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Accurity Blog

Contractors and freelancers make up around 25% of the total workforce in Switzerland. And with just over 5 million people currently working, that equates to 1.25 million people functioning as freelancers, contractors or  self-employed in Switzerland.

Job vacancies in Switzerland averaged just over 14’000 from 1956 – 2022, but reached an all time high of 67’844 in March, 2022. Employers in Switzerland continue to search for skilled workers to fill a shortage of open positions. The recent Covid pandemic also meant that certain industry sectors witnessed disruption, for example tourism – which saw high numbers of workers laid off, while in health care, many people changed jobs due to high stress levels.

According to Swiss Job Radar  there were almost 250’000 positions vacant in Q1/22, with several types of skills in short supply. And with companies now actively seeking new ways to attract skilled workers, both workers and companies are becoming more flexible in the way they interact together. Flexible working, remote working, part-time remits, job-sharing. Nothing it seems, is now “off the menu”.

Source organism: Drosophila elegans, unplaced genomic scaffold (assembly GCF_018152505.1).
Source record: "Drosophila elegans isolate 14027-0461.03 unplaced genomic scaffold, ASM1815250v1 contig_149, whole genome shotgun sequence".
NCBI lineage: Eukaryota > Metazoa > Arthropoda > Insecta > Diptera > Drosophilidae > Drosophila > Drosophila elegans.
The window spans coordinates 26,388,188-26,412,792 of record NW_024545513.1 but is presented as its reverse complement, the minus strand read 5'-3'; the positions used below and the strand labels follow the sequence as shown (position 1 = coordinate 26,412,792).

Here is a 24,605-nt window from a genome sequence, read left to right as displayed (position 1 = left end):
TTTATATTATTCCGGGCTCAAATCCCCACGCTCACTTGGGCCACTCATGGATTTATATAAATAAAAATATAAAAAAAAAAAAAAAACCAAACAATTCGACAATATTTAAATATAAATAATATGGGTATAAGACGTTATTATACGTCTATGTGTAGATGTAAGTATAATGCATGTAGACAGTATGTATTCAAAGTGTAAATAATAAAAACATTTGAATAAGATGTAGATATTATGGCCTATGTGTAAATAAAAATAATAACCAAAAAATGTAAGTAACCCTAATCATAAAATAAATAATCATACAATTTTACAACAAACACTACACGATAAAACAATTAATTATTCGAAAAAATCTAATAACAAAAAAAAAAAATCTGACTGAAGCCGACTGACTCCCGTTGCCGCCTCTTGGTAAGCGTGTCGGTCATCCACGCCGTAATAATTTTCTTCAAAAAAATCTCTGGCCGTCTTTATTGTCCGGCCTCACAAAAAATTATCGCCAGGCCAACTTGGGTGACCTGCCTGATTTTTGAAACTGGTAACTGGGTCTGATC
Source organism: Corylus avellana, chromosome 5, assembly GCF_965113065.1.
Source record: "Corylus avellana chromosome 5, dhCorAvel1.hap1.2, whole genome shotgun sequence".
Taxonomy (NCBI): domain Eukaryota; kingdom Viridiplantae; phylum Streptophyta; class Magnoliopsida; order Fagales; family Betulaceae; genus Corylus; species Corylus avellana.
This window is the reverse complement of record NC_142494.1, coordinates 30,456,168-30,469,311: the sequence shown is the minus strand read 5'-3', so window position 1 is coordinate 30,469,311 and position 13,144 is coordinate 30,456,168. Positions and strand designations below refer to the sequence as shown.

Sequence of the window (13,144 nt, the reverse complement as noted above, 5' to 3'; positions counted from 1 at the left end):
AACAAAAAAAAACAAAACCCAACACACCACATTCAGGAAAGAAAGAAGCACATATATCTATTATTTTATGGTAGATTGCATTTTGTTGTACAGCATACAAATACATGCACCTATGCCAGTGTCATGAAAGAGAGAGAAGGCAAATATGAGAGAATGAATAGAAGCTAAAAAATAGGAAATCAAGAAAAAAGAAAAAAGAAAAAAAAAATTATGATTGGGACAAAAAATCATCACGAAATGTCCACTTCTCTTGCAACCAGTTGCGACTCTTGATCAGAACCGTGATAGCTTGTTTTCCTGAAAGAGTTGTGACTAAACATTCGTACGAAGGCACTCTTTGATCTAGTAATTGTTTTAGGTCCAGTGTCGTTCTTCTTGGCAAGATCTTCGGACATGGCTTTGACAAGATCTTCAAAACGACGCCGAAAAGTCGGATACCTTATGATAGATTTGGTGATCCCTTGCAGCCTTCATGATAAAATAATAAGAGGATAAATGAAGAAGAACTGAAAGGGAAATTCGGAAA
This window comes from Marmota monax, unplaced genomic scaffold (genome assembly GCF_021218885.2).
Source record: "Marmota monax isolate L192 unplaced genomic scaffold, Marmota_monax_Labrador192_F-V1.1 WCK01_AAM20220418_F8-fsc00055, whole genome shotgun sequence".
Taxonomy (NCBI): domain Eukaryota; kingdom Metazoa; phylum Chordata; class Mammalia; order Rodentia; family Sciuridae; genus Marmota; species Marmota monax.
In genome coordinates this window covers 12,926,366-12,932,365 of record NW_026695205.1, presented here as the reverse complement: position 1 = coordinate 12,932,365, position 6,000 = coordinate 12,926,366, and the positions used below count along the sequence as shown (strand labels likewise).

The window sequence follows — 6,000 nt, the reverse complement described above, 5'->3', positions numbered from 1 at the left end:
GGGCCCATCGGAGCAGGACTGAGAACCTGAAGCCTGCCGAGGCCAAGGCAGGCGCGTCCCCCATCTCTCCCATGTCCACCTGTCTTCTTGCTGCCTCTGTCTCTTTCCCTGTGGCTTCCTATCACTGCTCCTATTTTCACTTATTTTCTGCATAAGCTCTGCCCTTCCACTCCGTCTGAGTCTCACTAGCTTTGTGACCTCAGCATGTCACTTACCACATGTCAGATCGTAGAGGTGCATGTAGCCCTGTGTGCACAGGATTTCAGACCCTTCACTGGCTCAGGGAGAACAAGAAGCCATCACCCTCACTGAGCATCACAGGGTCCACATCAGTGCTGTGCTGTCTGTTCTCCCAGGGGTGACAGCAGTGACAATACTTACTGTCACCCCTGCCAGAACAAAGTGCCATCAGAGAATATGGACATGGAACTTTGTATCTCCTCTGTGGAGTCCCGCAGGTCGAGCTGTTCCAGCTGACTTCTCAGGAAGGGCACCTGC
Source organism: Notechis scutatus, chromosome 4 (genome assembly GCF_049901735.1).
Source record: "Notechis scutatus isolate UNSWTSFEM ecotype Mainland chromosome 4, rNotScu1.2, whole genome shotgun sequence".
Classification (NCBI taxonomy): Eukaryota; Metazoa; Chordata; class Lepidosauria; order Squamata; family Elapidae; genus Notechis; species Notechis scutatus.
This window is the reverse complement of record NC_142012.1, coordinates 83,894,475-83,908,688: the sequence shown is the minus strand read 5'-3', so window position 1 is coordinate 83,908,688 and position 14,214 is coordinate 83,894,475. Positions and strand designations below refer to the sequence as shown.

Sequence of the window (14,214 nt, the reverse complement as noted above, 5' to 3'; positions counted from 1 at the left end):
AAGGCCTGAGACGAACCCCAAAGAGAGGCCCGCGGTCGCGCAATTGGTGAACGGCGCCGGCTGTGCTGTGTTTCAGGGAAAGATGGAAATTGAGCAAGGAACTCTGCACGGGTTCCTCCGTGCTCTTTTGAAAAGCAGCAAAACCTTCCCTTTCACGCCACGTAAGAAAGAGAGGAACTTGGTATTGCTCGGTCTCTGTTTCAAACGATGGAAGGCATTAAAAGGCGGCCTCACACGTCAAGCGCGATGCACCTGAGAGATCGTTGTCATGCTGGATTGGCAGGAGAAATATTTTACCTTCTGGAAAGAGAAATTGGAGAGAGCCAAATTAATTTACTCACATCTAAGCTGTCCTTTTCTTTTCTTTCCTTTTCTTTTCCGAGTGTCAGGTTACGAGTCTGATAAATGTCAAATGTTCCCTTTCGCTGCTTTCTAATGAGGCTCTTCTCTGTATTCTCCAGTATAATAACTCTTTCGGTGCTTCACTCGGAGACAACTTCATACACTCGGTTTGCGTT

In terms of focus: IT, management, construction and sales are among the most sought after skills,  but there are other areas where there is a short supply of labour. The top in-demand skills are:

  • Various engineers: civil, mechatronics and electrical engineers.
  • Skilled technicians including in the Pharmaceutical and Biotech sectors.
  • Software developers and other IT related jobs.
  • Legal jobs.
  • Nurses/ Doctors.

 

 

So why are there so many positions unfilled? In addition to the recent events, there are several other change-drivers also contributing to this phenonomen: